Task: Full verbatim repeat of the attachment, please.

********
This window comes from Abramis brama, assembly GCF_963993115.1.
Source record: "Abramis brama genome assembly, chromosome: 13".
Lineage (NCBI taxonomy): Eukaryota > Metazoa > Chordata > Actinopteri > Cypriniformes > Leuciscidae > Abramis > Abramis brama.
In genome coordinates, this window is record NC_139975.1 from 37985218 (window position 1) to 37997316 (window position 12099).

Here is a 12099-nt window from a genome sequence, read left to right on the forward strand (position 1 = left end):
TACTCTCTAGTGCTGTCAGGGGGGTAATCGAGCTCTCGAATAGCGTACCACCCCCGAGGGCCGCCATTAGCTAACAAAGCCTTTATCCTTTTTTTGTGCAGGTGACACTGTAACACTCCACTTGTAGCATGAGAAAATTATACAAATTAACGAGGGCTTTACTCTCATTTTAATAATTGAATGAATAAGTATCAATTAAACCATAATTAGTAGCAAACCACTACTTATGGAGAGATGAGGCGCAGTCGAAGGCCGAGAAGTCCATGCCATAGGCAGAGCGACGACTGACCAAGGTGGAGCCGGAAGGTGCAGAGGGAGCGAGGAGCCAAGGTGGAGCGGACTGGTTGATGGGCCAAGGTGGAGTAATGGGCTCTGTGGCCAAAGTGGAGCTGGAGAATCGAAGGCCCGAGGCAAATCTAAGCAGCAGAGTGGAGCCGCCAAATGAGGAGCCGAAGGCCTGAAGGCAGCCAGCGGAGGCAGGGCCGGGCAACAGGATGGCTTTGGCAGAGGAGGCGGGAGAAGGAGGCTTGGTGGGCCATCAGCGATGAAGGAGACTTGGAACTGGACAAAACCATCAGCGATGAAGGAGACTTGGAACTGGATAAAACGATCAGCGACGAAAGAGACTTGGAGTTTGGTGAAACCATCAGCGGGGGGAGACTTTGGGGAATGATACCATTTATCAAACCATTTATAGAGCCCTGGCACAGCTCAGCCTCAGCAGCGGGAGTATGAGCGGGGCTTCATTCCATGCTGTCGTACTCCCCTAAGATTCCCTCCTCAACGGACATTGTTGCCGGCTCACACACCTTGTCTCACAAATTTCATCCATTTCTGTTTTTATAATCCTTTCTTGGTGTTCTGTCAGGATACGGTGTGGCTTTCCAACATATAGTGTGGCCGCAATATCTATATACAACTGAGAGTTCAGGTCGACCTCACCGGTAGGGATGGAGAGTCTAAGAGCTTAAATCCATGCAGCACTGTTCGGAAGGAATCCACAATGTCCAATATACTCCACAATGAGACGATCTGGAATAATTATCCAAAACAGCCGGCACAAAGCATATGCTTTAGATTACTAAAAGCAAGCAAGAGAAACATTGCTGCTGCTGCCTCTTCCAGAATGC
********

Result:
This window comes from Abramis brama, assembly GCF_963993115.1.
Source record: "Abramis brama genome assembly, chromosome: 13".
Lineage (NCBI taxonomy): Eukaryota > Metazoa > Chordata > Actinopteri > Cypriniformes > Leuciscidae > Abramis > Abramis brama.
In genome coordinates, this window is record NC_139975.1 from 37985218 (window position 1) to 37997316 (window position 12099).

Here is a 12099-nt window from a genome sequence, read left to right on the forward strand (position 1 = left end):
TACTCTCTAGTGCTGTCAGGGGGGTAATCGAGCTCTCGAATAGCGTACCACCCCCGAGGGCCGCCATTAGCTAACAAAGCCTTTATCCTTTTTTTGTGCAGGTGACACTGTAACACTCCACTTGTAGCATGAGAAAATTATACAAATTAACGAGGGCTTTACTCTCATTTTAATAATTGAATGAATAAGTATCAATTAAACCATAATTAGTAGCAAACCACTACTTATGGAGAGATGAGGCGCAGTCGAAGGCCGAGAAGTCCATGCCATAGGCAGAGCGACGACTGACCAAGGTGGAGCCGGAAGGTGCAGAGGGAGCGAGGAGCCAAGGTGGAGCGGACTGGTTGATGGGCCAAGGTGGAGTAATGGGCTCTGTGGCCAAAGTGGAGCTGGAGAATCGAAGGCCCGAGGCAAATCTAAGCAGCAGAGTGGAGCCGCCAAATGAGGAGCCGAAGGCCTGAAGGCAGCCAGCGGAGGCAGGGCCGGGCAACAGGATGGCTTTGGCAGAGGAGGCGGGAGAAGGAGGCTTGGTGGGCCATCAGCGATGAAGGAGACTTGGAACTGGACAAAACCATCAGCGATGAAGGAGACTTGGAACTGGATAAAACGATCAGCGACGAAAGAGACTTGGAGTTTGGTGAAACCATCAGCGGGGGGAGACTTTGGGGAATGATACCATTTATCAAACCATTTATAGAGCCCTGGCACAGCTCAGCCTCAGCAGCGGGAGTATGAGCGGGGCTTCATTCCATGCTGTCGTACTCCCCTAAGATTCCCTCCTCAACGGACATTGTTGCCGGCTCACACACCTTGTCTCACAAATTTCATCCATTTCTGTTTTTATAATCCTTTCTTGGTGTTCTGTCAGGATACGGTGTGGCTTTCCAACATATAGTGTGGCCGCAATATCTATATACAACTGAGAGTTCAGGTCGACCTCACCGGTAGGGATGGAGAGTCTAAGAGCTTAAATCCATGCAGCACTGTTCGGAAGGAATCCACAATGTCCAATATACTCCACAATGAGACGATCTGGAATAATTATCCAAAACAGCCGGCACAAAGCATATGCTTTAGATTACTAAAAGCAAGCAAGAGAAACATTGCTGCTGCTGCCTCTTCCAGAATGC